Summary: A sermon about peacemaking in the midst of conflict.

“God Calling: Jeremiah”

Jeremiah 1:4-10

We have a hate problem in our country.

This past week at least 10 people were shot in Chattanooga, 4 people died, 3 were homicides.

Our nation watched in horror as graphic videos showed the killings of Philando Castile and Alton Sterling.

Thursday night we witnessed a horrible tragedy in Dallas as snipers gunned down police officers during a peaceful demonstration.

There can be no doubt that hate is alive and well.

For the past year, the Presidential campaign has brought out the worst in us as hatred and racial tensions intensify and are being used for political gain by some of the very people who aim to lead this country.

Terrorism is becoming homegrown.

We have black pitted against white, white against black, Christians against Muslims, angry whites against Mexicans, Democrats against Republicans and Republicans against Democrats.

Conservatives make progressives out to be “devils” while progressives do the same to conservatives.

People are living as if “an eye for an eye and a tooth for a tooth” were their favorite Bible passage—when Jesus made it clear that the fulfillment of the law is to “turn the other cheek.”

In one way or another, I suppose this is the way it has always been—ever since the Fall--and because of that, Jesus came and died.

Jesus came and died in order to bring us together in love.

Jesus came and died in order to make us a “a holy priesthood, offering spiritual sacrifices acceptable to God through Jesus Christ.”

We are called by God; all of us.

We are called to love those who love us as well as those who hate us.

We are called to be the “salt of the earth;” “the light of the world.”

We are called to be ONE just as Jesus and the Father are ONE.

We are called to heal, to share, to sow peace, to spread the Good News by our words and our actions.

We are called not to “see” color lines, class differences, racial divides.

As Paul puts it in Galatians: “There is neither Jew nor Greek, slave nor free, male nor female, for you are all one in Christ Jesus.”

How are we doing at living into this promise?

How are we doing at getting “this word” out?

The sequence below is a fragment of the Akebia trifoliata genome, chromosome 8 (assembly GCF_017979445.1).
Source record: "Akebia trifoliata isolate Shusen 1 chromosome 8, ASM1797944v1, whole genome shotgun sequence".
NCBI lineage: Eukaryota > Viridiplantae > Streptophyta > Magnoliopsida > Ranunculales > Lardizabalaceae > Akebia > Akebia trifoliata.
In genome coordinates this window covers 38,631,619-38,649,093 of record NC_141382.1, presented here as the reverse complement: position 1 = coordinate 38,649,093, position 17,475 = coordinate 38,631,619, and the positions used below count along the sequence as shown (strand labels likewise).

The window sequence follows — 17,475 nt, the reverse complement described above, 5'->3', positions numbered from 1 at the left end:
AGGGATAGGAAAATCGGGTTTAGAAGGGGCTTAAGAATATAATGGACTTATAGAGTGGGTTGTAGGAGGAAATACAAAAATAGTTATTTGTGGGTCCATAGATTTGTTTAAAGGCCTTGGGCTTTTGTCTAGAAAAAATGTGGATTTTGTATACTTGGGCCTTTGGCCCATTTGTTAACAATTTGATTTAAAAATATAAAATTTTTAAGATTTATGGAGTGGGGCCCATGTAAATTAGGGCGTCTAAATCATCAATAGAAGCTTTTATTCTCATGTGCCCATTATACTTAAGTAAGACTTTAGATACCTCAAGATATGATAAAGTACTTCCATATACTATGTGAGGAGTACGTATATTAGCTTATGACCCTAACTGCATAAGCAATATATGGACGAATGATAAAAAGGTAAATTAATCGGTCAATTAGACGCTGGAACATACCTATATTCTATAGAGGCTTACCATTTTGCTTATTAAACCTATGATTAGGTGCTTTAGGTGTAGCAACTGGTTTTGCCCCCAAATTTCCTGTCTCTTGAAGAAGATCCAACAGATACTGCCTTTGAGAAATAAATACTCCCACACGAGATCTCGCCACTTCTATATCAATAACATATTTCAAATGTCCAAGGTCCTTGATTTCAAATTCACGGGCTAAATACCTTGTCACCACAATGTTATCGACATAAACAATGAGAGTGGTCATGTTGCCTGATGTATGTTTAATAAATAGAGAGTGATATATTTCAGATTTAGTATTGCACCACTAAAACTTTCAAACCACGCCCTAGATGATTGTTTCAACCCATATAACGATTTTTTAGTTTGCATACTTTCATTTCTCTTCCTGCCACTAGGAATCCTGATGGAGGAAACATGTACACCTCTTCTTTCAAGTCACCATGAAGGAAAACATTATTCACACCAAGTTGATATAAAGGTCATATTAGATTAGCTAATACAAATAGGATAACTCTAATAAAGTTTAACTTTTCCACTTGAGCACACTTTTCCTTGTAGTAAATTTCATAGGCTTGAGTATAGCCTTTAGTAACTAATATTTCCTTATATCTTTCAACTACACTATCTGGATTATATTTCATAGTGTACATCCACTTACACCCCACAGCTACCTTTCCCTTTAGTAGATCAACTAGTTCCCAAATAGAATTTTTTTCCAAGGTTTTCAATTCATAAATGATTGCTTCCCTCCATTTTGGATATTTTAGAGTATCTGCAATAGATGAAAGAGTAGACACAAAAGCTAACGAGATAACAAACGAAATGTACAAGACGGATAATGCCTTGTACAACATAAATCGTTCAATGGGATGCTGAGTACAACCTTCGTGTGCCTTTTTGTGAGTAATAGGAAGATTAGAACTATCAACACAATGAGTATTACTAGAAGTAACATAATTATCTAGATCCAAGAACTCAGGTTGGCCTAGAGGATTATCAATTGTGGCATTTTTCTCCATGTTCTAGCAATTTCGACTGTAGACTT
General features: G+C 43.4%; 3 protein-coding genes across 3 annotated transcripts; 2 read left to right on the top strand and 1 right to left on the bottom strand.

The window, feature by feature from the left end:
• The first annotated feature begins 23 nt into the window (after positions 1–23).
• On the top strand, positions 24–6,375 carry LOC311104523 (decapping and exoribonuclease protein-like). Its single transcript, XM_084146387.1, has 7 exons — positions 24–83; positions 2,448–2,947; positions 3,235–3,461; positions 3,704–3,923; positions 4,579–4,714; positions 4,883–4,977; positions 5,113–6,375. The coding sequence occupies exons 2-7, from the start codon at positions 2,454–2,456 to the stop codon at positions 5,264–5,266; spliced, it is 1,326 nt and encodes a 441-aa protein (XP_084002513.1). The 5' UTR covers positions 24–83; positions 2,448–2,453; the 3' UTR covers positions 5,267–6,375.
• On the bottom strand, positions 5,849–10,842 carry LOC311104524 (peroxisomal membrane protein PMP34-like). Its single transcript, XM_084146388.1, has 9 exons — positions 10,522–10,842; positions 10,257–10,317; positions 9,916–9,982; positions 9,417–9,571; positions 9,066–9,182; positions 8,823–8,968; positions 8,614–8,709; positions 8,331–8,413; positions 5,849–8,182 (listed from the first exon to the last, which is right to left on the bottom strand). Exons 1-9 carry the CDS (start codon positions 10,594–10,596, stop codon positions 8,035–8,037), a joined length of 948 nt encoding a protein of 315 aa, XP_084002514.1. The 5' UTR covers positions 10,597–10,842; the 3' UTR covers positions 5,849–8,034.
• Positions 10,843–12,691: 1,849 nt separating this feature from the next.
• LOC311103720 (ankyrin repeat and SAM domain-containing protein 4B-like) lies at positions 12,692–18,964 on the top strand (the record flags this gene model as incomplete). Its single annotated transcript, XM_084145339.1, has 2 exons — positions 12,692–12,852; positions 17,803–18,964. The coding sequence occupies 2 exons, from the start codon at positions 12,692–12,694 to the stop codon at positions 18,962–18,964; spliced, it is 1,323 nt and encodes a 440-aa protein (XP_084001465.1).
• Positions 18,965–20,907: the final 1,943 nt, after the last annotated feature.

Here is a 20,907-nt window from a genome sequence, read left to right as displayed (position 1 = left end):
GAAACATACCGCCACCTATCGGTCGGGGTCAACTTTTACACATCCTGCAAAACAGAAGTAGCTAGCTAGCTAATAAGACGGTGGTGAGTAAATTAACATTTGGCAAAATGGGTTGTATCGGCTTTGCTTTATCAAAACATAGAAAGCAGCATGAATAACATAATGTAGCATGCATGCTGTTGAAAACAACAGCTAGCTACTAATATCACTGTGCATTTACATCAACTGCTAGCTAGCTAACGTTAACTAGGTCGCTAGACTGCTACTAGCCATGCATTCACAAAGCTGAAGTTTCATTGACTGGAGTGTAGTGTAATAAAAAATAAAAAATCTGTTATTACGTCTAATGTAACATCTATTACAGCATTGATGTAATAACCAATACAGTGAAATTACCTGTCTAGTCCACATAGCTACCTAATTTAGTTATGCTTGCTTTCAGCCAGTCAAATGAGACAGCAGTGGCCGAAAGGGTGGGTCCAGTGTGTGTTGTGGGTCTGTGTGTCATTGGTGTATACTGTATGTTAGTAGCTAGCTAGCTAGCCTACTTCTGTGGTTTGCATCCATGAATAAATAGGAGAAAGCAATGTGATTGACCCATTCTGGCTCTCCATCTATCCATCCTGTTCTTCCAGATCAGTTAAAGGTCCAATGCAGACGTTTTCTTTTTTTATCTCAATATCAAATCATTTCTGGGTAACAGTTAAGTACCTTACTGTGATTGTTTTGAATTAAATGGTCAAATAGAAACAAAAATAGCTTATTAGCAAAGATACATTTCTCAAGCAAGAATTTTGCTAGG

In a world filled with hate, there is no more important message!!!

There is no other hope.

In our Scripture Lesson for this morning we are told that “the word of the Lord came to [Jeremiah],” and it was during a terribly turbulent and volatile political time in Judah’s history.

There was a lot of violence, upheaval, instability, hatred.

But the Lord speaks to Jeremiah, as the Lord speaks to all of us, if we could only hear.

And the Lord says: “Before I formed you in the womb I knew you, before you were born I set you apart.”

I believe that what God is saying to Jeremiah, and to all of us is this—“Before I even began to create the world I knew you, I set you apart.”

In Psalm 139, which we read together earlier, it says: “My bones weren’t hidden from you when I was being put together in a secret place, when I was being woven together in the deep parts of the earth.

Your eyes saw my embryo, and on your scroll every day was written that was being formed for me, before any one of them had yet happened.”

In the Creation story we are told that “God created humanity in God’s own image, in the divine image God created them, male and female God created them…” “[we] were formed from the [soil] of the fertile land…” and God “blew life’s breath into [our] nostrils.”

And that is the beginning of the love story of God for human beings.

That is the beginning of the love story of God for you and for me.

That is the beginning of the love story of God for the police who gunned down the black men this past week, and for the snipers who gunned down the police.

That is the beginning of the love story of God for the immigrant, the hateful, the terrorist, the Republican, the Democrat, Hillary Clinton and Donald Trump!!!

God knows when we stand up and when we sit down.

He is familiar with all our ways.

He knit us, lovingly, together in our mother’s womb.

He is with us at all times.

He weeps when we weep.

He rejoices when we rejoice in His love and salvation—when we come home to Him like the prodigal son in Jesus’ parable in Luke Chapter 15.

And He has great plans for us—for each and every one of us.

Do you believe that God has great plans for your life?

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